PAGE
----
This setting would have been rigged up by the Ship’s Photographer who worked full time at sea trying to make a living out of selling photos to passengers of their activities at parties and special formal dinners. There are many examples of photographic ephemera that isn’t necessarily on postcards, but the ones on postcards are the ones that we collectors really treasure.
This card, taken on June 26, 1930 when the great Depression was just beginning to bite, would have been a valued sale for the photographer who hoped that the owner would show it to fellow passengers who also wanted to appear at the helm of the Europa, one of the two new stars (along with the Bremen) of the North German Lloyd line. The back of the card attributes it to Photo-Lloyd-Zentraie, Jnh. Rudolf Keich. I don’t speak German, but the word ‘Lloyd’ tells me that they specialized in shipping photography, so this wasn’t an amateur photograph.
First Round, Fifth Overall Pick
It was hard to decide for this final pick between a series with cameos of the Captains of the various ships in the fleet, and a much more colorful set of cameos of the ships accompanied by signal flags. Either one has the length and variety to be a full article, but I’m working at a broad level rather than a detailed one. So I would pick the more colorful one (Figure 6) which shows a ship cameo of the Gneisenau and a message in signal flags. Forgive me for not being able to read them, but I specialize in collecting shipping rather than sailing in ships!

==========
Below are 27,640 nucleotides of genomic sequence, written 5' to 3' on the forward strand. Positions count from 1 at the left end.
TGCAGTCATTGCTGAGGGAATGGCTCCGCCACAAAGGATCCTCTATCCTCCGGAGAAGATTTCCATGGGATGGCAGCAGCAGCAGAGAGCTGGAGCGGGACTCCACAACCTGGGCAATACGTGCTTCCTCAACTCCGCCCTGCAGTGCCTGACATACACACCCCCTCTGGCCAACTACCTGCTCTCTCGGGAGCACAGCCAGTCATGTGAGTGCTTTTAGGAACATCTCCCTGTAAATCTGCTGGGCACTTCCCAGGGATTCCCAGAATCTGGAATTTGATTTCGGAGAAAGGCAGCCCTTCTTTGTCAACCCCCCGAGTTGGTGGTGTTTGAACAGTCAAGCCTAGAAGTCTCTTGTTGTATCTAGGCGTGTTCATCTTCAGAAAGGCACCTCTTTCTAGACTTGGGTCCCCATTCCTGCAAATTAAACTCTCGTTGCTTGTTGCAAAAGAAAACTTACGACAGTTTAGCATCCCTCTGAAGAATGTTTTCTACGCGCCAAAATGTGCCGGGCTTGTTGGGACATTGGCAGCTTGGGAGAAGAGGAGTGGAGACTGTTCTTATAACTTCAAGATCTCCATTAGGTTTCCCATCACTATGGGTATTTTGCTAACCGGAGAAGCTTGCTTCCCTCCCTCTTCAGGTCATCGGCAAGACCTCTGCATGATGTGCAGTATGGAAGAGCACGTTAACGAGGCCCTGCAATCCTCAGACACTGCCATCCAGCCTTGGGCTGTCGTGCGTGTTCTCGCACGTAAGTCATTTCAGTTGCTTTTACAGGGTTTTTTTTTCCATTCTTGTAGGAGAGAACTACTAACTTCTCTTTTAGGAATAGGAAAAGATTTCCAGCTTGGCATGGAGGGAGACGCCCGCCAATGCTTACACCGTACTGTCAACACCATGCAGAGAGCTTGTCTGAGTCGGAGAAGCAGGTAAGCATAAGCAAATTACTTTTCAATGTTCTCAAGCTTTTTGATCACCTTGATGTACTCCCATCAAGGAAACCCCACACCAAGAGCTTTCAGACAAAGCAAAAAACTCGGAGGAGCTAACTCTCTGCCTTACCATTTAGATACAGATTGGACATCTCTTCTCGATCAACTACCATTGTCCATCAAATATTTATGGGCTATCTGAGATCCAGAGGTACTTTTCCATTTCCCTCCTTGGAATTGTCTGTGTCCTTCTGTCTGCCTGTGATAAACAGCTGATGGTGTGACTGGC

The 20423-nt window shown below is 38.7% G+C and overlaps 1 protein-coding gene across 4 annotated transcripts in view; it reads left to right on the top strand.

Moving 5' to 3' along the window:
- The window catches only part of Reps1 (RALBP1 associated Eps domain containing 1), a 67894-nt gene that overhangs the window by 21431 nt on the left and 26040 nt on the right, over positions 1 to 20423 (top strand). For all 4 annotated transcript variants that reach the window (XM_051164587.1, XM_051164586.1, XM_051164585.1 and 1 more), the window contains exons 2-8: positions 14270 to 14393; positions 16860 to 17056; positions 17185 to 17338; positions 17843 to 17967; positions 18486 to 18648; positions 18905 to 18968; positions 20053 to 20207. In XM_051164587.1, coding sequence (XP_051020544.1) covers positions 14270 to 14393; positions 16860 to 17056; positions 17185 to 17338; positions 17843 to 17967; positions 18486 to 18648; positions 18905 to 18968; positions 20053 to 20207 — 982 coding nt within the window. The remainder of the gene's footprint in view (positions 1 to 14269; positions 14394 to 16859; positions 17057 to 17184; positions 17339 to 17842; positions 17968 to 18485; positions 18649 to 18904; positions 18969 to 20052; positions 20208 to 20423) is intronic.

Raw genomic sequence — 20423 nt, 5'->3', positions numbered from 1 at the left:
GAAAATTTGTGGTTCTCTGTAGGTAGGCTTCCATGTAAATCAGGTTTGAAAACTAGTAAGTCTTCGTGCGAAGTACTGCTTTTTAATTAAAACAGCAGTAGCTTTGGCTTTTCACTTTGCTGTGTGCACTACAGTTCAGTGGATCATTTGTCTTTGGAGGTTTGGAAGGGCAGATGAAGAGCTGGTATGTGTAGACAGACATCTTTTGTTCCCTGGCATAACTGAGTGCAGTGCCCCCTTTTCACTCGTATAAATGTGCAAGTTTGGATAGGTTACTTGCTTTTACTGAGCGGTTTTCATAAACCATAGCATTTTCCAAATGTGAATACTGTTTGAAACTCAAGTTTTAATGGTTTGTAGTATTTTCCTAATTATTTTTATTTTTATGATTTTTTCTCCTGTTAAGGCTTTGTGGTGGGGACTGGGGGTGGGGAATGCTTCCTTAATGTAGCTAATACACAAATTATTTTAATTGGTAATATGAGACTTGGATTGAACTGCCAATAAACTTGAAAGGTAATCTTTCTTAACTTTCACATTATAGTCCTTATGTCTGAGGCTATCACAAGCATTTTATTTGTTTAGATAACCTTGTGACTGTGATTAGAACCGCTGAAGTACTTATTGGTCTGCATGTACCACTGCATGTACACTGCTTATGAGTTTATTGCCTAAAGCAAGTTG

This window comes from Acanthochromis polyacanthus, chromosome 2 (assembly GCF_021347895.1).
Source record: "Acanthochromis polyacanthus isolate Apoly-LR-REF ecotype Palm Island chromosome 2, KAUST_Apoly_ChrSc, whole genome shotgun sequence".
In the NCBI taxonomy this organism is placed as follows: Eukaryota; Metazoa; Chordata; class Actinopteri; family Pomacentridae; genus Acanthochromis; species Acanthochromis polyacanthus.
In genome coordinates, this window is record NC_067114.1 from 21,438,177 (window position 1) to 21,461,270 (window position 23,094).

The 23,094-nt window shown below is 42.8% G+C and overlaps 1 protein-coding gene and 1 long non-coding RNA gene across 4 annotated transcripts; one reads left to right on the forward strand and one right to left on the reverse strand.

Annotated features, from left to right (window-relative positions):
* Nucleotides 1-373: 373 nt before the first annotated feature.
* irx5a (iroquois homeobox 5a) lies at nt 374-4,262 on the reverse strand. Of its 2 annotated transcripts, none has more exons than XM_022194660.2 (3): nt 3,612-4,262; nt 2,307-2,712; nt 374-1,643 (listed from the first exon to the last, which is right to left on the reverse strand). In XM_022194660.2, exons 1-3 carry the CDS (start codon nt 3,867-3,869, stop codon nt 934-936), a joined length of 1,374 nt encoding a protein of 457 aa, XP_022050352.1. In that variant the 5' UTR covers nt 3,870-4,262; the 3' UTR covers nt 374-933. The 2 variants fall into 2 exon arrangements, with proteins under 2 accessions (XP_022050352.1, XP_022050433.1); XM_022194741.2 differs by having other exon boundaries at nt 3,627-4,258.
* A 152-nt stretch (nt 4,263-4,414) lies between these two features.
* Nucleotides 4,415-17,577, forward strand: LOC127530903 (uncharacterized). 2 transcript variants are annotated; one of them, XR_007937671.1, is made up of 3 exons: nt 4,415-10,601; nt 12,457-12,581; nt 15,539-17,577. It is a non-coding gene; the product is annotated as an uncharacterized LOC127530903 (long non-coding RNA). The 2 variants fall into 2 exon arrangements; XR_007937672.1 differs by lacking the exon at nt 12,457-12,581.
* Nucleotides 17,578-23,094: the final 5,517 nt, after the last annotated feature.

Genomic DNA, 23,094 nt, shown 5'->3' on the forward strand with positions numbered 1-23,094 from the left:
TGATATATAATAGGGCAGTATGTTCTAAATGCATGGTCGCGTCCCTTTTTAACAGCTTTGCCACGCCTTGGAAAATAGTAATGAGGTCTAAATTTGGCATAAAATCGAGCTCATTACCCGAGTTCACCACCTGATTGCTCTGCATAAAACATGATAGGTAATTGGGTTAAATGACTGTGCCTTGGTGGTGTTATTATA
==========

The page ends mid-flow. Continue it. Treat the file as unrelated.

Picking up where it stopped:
Who knows, maybe the signal flags carry a rude expression. Or maybe if you strung together the messages among my 16 examples of this type of card, you’d get a promotional message. Someone, sometime, will find out. In the meantime, those are my North German Lloyd First Round Draft choices and, like so many other collectors, I’m also looking for that ‘Undrafted Free Agent’ that will be the next star on my postcard playing field.